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9 Culinary Experiences Across Asia for Food Aficionados

With leisure travel picking up again across the globe, now is the best time to pack your suitcases and check in for a stay at these luxury hotels in Asia — where a relaxing vacation and the best gastronomic experiences the region has to offer, await.

Alma Resort Pays Tribute to Vietnam’s Sidewalk Culture

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In homage to the Vietnamese pastime of sipping-brews-on-pavement, Alma has launched Cam Ranh’s most happening venue, Chill’s Snack & Bar. Open 5pm-10pm daily, the street-style venue is anchored by two American-style food trucks near the resort’s vast amphitheater. The menu features popular street beverages such as Vietnamese coffee, fresh fruit juice, and milk tea. Signature coffees are coconut coffee and coffee with fresh milk and tapioca pearls.

Chill’s serves cocktails such as ‘Amphitheater Sunset’ with tequila, orange, grenadine, crème de cassis and lime. The likes of seafood pizza, fruit, shrimp salad, meat sandwiches, cheese sticks and lemongrass chicken feet are written up on the menu board daily. Entertainment includes nightly movies screened under the stars, live music, fire twirlers and flair bartenders.

Meliá Chiang Mai Offers an Array of Exciting Dining Offerings

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A Sunday brunch with fresh seafood on ice, buffet dinner replete with a paella cooking station, and mojito menu with a Spanish and Thai spin are among Meliá Chiang Mai’s new dining offerings from 1 July to 30 September. Staged on the first and last Sunday of the month, ‘Brunch del Domingo’ features Spanish, Mediterranean and Thai offerings including charcuterie, chilled prawns, Mediterranean salads and a live cooking station.

Highlights of “¡Es viernes!” international dinner buffet, held on the first and last Friday night of the month, include tapas and pinchos, and live cooking of gambas al ajillo and grilled river prawns. The mojito menu adds wild berries, passionfruit, pineapple, watermelon and lemongrass to the cocktail’s traditional ingredients. 

Immerse in the Local Culture at Azerai Resorts

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Azerai has launched a new experiences menu with a strong culinary focus to help immerse guests in the local culture at the brand’s three resorts in Vietnam: Azerai La Residence, Hue in the former imperial capital, Azerai Can Tho in the Mekong Delta, and the beachfront Azerai Ke Ga Bay.

At Azerai La Residence, Hue, the resort’s new Perfume River boat offers a “Private Dinner Cruise” featuring fine Vietnamese and Western cuisine. At Azerai Can Tho, “Romance Under the Banyan Tree” features a lantern-lit, five-course meal for two. And at Azerai Ke Ga Bay, the “Monastery and Iconic Fruit of Binh Thuan” includes stops at an exotic dragon fruit farm, Ta Cu Mountain, and local salt fields.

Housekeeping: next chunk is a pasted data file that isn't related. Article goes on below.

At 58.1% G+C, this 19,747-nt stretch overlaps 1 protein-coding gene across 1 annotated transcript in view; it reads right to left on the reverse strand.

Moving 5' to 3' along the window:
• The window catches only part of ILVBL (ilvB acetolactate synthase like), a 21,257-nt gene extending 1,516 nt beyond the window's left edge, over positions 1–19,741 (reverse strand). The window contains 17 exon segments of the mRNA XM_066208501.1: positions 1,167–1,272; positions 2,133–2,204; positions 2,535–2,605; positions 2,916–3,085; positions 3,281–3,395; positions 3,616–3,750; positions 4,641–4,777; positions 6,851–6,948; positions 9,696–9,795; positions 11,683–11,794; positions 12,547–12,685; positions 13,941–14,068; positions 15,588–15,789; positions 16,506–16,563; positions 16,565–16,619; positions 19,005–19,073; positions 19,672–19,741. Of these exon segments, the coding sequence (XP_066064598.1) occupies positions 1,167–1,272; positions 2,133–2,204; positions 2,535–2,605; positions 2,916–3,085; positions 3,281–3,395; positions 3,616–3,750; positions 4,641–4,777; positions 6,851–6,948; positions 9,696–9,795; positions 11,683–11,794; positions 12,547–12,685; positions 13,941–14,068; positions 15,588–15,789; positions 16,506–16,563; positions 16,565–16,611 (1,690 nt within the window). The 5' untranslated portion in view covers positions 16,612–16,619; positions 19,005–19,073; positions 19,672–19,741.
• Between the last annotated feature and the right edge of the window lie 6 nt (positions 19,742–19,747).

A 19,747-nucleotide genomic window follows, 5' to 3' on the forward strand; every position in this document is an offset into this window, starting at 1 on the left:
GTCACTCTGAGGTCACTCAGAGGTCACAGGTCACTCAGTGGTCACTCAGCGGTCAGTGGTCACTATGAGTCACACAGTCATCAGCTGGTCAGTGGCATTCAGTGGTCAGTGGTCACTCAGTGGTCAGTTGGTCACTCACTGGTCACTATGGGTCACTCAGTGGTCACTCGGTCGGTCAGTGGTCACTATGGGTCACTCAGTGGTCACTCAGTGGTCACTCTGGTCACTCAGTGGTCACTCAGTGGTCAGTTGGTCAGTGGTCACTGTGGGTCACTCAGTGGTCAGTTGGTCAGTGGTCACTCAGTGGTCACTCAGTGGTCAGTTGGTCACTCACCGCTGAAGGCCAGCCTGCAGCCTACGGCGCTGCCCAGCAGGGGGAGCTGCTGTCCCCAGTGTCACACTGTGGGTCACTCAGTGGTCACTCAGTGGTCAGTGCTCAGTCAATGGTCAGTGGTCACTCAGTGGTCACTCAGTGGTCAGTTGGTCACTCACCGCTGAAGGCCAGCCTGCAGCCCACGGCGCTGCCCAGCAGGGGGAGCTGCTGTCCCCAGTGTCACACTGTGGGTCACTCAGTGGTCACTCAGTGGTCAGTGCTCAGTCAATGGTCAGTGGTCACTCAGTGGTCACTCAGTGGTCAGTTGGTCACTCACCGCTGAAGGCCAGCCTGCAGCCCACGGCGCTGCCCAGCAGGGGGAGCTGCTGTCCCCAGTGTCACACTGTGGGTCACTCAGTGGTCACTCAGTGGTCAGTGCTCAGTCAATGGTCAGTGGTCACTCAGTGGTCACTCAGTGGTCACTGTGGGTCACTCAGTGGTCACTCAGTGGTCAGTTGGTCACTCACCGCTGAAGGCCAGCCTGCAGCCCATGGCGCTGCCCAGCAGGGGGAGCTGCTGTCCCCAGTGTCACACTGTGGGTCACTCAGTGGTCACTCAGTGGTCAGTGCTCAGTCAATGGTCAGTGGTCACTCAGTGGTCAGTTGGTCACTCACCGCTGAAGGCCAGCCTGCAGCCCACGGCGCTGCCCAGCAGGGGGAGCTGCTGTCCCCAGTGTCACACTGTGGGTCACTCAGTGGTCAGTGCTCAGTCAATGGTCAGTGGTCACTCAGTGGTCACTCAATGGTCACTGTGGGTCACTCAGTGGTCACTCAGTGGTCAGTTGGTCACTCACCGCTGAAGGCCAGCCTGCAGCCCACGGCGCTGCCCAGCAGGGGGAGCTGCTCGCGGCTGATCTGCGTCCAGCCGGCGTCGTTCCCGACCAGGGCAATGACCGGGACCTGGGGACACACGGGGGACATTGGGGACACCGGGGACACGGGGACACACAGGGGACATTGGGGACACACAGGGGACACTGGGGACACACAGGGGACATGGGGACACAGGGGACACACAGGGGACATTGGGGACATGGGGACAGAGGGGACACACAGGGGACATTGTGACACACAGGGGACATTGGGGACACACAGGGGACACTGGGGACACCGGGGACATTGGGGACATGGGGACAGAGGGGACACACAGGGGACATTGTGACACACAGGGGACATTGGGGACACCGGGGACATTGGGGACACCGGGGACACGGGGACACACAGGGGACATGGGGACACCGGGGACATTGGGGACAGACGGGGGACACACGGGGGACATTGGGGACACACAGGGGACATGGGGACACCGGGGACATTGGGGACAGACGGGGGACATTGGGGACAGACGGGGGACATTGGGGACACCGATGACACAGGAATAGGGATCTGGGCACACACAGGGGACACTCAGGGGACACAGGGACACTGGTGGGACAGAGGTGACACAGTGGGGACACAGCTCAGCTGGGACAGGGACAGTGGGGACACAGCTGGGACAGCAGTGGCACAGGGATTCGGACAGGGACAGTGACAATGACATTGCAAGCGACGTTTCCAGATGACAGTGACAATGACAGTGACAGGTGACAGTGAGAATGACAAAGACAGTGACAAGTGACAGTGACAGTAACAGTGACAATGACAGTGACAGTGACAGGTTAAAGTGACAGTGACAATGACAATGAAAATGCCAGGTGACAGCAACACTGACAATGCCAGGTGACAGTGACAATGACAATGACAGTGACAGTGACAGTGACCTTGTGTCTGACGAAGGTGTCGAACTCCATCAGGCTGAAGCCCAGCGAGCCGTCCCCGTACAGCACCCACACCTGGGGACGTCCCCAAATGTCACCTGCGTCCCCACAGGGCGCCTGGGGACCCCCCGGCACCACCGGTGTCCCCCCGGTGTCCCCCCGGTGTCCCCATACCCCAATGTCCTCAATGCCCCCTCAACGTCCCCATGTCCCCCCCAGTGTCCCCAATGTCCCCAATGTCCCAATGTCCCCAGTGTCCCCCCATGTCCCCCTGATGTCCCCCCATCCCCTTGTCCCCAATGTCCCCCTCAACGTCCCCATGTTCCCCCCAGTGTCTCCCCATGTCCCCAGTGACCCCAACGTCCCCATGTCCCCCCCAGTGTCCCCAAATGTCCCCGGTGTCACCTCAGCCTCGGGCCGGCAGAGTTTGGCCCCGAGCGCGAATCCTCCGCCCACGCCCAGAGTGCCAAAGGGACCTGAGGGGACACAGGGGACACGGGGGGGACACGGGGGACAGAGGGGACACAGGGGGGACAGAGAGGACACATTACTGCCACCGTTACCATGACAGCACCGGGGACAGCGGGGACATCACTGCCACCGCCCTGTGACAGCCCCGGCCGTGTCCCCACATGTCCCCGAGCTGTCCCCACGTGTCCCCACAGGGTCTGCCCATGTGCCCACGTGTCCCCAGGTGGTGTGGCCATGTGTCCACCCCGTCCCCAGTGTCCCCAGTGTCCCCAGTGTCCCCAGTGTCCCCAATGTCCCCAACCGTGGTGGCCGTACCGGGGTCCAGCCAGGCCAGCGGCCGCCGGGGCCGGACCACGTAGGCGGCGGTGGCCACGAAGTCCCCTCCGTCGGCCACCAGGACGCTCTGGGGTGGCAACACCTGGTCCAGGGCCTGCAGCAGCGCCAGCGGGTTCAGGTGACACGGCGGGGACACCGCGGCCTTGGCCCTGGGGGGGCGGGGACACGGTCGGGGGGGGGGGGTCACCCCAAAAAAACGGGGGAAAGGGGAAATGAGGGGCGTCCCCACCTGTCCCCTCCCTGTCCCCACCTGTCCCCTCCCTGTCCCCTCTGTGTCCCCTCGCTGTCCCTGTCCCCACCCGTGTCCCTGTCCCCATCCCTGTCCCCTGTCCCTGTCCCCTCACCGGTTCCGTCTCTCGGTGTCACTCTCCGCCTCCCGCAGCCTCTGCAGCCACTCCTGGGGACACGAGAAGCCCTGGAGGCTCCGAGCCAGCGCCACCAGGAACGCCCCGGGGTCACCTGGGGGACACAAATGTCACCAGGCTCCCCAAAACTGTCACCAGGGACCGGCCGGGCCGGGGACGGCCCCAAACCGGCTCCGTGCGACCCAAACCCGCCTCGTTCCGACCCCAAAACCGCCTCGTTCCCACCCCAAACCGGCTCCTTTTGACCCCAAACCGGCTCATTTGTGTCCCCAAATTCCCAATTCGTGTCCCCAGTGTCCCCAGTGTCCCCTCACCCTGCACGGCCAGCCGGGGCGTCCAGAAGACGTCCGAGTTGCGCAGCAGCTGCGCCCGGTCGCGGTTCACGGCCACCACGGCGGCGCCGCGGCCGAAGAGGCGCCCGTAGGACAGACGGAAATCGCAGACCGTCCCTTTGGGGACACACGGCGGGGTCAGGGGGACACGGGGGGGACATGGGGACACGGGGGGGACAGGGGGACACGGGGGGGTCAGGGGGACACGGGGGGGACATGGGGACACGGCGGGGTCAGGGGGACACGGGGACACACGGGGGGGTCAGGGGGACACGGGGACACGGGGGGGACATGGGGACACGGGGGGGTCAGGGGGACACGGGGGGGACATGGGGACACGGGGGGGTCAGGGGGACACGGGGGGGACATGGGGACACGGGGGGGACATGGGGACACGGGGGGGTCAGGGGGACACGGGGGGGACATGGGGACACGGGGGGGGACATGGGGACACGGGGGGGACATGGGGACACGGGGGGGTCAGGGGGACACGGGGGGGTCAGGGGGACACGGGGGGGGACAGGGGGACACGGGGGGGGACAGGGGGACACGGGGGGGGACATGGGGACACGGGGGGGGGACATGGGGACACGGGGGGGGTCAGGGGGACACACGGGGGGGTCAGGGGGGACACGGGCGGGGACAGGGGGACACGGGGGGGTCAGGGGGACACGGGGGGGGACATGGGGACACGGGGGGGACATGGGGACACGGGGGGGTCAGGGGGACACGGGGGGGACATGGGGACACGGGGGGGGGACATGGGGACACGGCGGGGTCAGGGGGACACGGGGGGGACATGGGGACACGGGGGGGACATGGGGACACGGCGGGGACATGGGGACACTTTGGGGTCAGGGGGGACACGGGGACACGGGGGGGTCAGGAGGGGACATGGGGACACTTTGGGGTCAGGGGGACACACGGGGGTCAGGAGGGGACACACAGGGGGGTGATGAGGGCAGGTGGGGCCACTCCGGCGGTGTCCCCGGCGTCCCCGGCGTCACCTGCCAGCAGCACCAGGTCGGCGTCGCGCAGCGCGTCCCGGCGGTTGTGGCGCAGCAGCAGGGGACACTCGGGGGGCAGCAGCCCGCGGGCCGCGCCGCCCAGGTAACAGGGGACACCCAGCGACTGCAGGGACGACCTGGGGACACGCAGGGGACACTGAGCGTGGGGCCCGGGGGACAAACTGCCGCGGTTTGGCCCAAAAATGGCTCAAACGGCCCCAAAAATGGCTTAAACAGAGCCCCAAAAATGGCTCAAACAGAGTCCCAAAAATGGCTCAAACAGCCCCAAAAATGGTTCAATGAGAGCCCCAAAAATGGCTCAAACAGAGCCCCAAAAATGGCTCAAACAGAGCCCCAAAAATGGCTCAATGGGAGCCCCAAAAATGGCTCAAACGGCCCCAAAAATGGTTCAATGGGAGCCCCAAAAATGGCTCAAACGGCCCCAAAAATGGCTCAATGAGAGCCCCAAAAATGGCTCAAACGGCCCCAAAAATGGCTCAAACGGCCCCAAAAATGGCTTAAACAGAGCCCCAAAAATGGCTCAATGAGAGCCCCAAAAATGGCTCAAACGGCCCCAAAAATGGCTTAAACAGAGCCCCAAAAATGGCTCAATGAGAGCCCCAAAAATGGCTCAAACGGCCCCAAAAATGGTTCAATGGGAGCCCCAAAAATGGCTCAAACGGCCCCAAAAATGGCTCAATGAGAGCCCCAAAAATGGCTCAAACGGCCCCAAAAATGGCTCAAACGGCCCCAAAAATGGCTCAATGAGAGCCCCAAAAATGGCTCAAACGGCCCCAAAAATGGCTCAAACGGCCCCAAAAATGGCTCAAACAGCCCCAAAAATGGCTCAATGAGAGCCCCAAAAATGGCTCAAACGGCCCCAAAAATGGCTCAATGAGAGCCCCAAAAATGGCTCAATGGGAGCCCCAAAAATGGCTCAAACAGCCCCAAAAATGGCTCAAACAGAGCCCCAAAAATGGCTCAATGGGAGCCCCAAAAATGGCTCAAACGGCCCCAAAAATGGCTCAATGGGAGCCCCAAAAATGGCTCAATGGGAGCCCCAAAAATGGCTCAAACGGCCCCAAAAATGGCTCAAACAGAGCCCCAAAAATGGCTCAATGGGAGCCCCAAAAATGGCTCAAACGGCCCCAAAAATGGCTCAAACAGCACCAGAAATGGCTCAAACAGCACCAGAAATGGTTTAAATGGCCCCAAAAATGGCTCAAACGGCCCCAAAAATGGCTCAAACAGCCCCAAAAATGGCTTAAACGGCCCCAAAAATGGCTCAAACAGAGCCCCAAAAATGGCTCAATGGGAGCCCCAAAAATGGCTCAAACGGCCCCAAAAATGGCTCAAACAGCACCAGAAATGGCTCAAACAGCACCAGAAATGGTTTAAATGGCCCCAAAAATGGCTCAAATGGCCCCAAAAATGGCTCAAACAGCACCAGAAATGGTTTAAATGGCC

An Omakase Dining Experience at Tanah Gajah, a Resort By Hadiprana in Bali

With any meal the conversation can be just as important as the culinary offering – especially when Chef Dean’s involved. The seasoned Singaporean chef, who has been guiding Tanah Gajah’s culinary direction for over a decade, infuses his personality into all his delectable dishes. With his Omakase Dining Experience at The Tempayan, guests get to see more of the chef than just the magic he creates on each plate.

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Omakase, which translates as a meal of dishes selected by the chef, ensures that the five-course menu he offers uses only the freshest seasonal ingredients, while also giving guests the opportunity to learn about local produce and dishes. The experience also includes a guided tour of Chef Dean’s passion project, the resort’s expansive organic garden. The cost is IDR 750,000 ++ (USD50) per person. 

French Fine Dining at Sofitel Legend Metropole Hanoi

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Le Beaulieu, the award-winning modern French fine dining restaurant at Sofitel Legend Metropole Hanoi, and its refined al fresco extension La Terrasse have celebrated their reopening following an extensive seven-month refurbishment. With an elegant and sophisticated new design, alongside renowned French gastronomy and a wide selection of wines, the signature restaurant at Metropole Hanoi ties together the hotel’s 120-year-old storied past with a contemporary new look that manages to meld the opulent, the classical and the modern in a single scheme that’s long on white, gold and heathery blue-grays. Operating in its current space since 1901, Le Beaulieu is believed to be the oldest continually operating restaurant in Vietnam. And now, after this renovation, the newest.

Hyatt Regency Phnom Penh unveils its latest menus

Hyatt Regency Phnom Penh, the Cambodian capital’s newest international branded hotel, is leading the charge as the city’s culinary scene picks up pace following the pandemic. Opened in 2021, the property has gained an exalted reputation for dining through its range of exciting outlets. Two of these — all-day-dining outlet The Market Cafe Restaurant and Lounge and signature venue FiveFive Rooftop — have recently unveiled new menus.

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FiveFive focuses on fresh, sustainable seafood and local produce. Highlights of its new menu include a delectable set dinner featuring dishes like Kampot crab on toast and seared Hokkaido scallops. The Market Cafe Restaurant and Lounge, meanwhile, is reupping courtesy of items such as sustainably sourced Dover sole with brown butter and capers and a selection of plant-based dishes.

Banyan Tree Samui Welcomes Aficionados of Thai Cuisine

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Banyan Tree’s signature restaurant, Saffron, has initiated a Thai Tasting Menu, ideal for those on the island who wish to introduce friends and family to Thai classic cuisine in a luxurious ambience. Overlooking the sapphire sea from an exquisite venue above the resort, Saffron’s newest menu features an array of favorites: from appetizers of por pai pho (crabmeat spring rolls in a mango salad) and mieng som-o (pomelo, cashews, coconut & ginger wrapped in betel leaves and topped with a tamarind sauce) to entreés of grilled salmon in galangal and lemongrass or a sizzling plate of roasted peppered pork spare ribs. Dessert is the ever-popular dish of mango in sticky rice and coconut. Price is 1,800 THB (USD50) nett per person. Open daily 6pm – 11pm. For reservations, call +66 077 915 333 or email: saffron-samui@banyantree.com